Idioms must be the bane of people trying to learn English as a second language. (These days, even native-born Americans can have a hard time keeping up with them.)
But imagine a foreign English-learner forced to deal with a phrase like "pull someone's leg." He or she must be taught what it means, or they are out of luck. Supposed they learn it, only to hear the next day someone tell a friend heading into a difficult test of some kind to "break a leg."
Some idioms can be figured out. "Head over heels in love" doesn't make a lot of sense, but you get the idea. To "spill one's guts" isn't especially lucid, still, in context, an English student can figure it out.
What, however, about those archaic phrases that all English speakers know, even if they no longer know what the words mean? I'm thinking of idioms like "kit and caboodle." Ask any middle-school kid what it means, and they'll know - call it the "whole ball of wax," to use another idiom. ("Kit" refers to all the necessary things a soldier takes with him in his kit; caboodle harkens back to "boodle" - a gambler's entire stake - and probably became "caboodle" to be an alliteration with kit."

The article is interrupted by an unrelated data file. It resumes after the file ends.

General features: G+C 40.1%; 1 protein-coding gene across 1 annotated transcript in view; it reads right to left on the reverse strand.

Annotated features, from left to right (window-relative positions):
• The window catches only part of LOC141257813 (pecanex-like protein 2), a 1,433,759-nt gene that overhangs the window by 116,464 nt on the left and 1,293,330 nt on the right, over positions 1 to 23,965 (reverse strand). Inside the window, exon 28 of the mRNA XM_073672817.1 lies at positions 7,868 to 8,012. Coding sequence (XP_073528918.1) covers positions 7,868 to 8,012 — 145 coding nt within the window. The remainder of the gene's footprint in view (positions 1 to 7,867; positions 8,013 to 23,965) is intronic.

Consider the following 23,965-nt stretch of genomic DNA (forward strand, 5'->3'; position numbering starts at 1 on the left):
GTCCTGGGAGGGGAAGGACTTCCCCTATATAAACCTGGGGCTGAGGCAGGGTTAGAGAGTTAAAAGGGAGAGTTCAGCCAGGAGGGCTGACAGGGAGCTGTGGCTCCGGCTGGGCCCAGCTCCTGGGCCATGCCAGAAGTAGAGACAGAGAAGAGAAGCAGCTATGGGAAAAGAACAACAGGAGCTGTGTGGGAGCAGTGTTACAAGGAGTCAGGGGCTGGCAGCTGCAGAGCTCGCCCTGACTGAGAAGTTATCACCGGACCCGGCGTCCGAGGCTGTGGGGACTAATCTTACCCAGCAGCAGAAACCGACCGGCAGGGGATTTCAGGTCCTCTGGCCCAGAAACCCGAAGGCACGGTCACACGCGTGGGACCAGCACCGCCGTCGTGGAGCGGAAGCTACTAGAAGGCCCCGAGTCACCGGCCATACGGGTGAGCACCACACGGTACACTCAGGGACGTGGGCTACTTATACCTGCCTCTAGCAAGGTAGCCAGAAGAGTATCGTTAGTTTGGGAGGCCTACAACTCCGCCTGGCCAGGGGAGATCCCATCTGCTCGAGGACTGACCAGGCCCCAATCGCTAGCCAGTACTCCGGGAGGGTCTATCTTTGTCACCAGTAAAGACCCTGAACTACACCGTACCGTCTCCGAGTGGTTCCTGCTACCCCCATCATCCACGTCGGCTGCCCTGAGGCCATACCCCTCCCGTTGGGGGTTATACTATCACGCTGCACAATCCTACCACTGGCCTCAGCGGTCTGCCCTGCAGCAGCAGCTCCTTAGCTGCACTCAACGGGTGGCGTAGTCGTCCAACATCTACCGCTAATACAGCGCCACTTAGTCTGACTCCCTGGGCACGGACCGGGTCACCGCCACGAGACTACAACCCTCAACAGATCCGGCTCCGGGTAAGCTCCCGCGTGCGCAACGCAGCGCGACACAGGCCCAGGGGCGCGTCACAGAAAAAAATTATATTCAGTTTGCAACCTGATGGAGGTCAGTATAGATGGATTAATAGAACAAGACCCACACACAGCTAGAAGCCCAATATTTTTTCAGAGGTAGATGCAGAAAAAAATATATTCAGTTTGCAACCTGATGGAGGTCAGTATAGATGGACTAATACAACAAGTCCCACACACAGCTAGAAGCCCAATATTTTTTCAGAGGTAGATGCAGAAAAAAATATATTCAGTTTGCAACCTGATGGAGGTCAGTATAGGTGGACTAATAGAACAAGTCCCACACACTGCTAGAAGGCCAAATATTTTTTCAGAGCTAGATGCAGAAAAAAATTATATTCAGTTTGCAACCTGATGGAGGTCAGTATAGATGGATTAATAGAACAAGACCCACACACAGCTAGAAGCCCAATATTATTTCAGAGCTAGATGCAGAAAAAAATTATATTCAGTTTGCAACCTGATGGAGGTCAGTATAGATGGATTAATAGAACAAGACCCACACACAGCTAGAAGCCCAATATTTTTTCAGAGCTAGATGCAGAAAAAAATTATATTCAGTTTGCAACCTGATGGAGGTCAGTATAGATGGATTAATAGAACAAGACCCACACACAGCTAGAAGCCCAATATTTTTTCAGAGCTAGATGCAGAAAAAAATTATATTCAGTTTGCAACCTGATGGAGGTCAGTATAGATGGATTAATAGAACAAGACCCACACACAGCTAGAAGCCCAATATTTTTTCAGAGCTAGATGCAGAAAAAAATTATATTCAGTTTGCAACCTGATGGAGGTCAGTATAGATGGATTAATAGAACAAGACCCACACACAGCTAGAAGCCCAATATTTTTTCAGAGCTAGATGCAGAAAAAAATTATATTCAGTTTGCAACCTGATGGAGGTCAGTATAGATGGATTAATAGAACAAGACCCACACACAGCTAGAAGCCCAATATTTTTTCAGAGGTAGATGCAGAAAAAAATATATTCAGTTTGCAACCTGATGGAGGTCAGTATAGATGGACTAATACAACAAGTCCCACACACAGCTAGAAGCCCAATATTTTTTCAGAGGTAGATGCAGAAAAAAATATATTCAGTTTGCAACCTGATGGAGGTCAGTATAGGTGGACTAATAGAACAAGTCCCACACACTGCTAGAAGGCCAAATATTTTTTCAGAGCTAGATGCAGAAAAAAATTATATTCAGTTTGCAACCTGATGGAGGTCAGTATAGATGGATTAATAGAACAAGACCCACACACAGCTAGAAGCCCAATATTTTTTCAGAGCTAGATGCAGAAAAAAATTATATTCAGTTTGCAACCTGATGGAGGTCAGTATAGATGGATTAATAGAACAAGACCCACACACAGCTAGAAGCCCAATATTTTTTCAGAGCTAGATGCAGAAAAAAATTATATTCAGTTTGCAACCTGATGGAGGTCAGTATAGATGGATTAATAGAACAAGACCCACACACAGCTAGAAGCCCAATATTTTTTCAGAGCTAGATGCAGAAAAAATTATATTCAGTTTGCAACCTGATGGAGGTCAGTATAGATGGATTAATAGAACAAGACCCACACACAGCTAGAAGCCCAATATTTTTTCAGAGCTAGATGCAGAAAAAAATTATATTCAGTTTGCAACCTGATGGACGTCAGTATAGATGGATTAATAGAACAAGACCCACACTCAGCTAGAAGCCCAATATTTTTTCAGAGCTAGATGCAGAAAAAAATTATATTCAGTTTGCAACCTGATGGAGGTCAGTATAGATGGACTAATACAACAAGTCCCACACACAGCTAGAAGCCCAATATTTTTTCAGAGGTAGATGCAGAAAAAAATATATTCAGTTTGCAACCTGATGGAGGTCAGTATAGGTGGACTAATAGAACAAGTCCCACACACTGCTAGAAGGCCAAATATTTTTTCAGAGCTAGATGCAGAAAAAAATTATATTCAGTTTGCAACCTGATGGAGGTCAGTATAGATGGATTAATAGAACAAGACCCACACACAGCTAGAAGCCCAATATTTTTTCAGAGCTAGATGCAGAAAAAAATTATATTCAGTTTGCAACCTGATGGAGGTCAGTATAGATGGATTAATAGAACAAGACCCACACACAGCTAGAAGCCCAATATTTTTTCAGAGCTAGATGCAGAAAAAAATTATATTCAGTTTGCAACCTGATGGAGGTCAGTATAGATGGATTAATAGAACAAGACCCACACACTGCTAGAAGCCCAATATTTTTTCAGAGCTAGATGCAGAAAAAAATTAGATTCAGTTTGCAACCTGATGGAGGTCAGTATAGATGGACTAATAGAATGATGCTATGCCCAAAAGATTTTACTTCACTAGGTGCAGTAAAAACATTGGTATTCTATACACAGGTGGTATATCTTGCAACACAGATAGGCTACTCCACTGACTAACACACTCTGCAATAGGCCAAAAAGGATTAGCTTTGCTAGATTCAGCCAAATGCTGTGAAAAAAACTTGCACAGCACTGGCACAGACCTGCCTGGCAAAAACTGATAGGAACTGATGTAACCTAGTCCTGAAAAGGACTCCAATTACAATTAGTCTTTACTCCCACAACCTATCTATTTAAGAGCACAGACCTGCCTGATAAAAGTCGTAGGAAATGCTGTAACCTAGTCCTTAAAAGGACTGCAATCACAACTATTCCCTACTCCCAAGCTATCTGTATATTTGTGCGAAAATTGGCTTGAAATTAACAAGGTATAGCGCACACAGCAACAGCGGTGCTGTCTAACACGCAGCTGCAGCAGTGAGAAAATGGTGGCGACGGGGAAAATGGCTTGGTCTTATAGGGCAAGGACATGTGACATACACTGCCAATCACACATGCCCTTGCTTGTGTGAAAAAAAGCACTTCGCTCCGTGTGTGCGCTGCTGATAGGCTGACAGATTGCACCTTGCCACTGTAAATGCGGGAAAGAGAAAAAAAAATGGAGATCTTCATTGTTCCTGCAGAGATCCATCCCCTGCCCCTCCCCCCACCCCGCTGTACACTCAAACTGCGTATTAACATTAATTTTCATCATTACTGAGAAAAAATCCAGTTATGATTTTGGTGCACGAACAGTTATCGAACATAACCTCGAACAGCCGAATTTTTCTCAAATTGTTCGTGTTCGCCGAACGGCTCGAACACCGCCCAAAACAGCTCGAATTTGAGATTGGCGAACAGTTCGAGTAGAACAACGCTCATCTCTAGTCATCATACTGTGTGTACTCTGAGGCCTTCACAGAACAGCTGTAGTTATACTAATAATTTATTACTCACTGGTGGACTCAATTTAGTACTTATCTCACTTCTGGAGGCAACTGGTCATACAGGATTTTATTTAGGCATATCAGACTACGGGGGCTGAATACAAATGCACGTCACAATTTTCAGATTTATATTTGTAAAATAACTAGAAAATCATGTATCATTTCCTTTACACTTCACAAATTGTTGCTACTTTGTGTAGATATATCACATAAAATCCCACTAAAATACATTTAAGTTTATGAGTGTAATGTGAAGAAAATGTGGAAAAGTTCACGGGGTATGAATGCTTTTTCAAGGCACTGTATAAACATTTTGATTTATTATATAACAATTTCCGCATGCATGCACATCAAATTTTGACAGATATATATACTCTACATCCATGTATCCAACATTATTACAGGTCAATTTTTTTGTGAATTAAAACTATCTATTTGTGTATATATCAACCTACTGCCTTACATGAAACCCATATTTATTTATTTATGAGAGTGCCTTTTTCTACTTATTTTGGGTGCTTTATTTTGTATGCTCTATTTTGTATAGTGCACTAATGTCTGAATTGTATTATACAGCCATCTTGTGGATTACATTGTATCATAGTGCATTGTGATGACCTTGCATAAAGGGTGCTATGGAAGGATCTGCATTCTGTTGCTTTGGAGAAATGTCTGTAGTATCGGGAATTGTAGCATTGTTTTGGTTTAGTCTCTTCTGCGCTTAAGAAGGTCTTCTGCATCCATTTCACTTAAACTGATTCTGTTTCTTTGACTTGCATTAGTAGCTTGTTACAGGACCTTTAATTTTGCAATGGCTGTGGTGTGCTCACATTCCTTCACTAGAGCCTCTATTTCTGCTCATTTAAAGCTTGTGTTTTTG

But some idioms reach a certain level of poetry, however unconsciously. For instance, to "leave high and dry" would seem to involve escaping a flood - hardly the meaning. To "kick the bucket" wouldn't immediately evoke the gruesome sight of someone kicking out in one last death throe. You have to make the connection yourself.
One of the idioms I find most interesting can be attributed to some relatively affluent girl in some California suburb in the 1980s. It is this: "Gag me with a spoon." It may be deservedly disappearing, but I still can't hear it with thinking about spoiled adolescents and their silver spoon. Is this just a combination of idioms? Sure. Is the connection just taking place in my head? Of course. But the resonance of Valley Girls and the silver spoon they were born with won't go away. Isn't that what poetry is?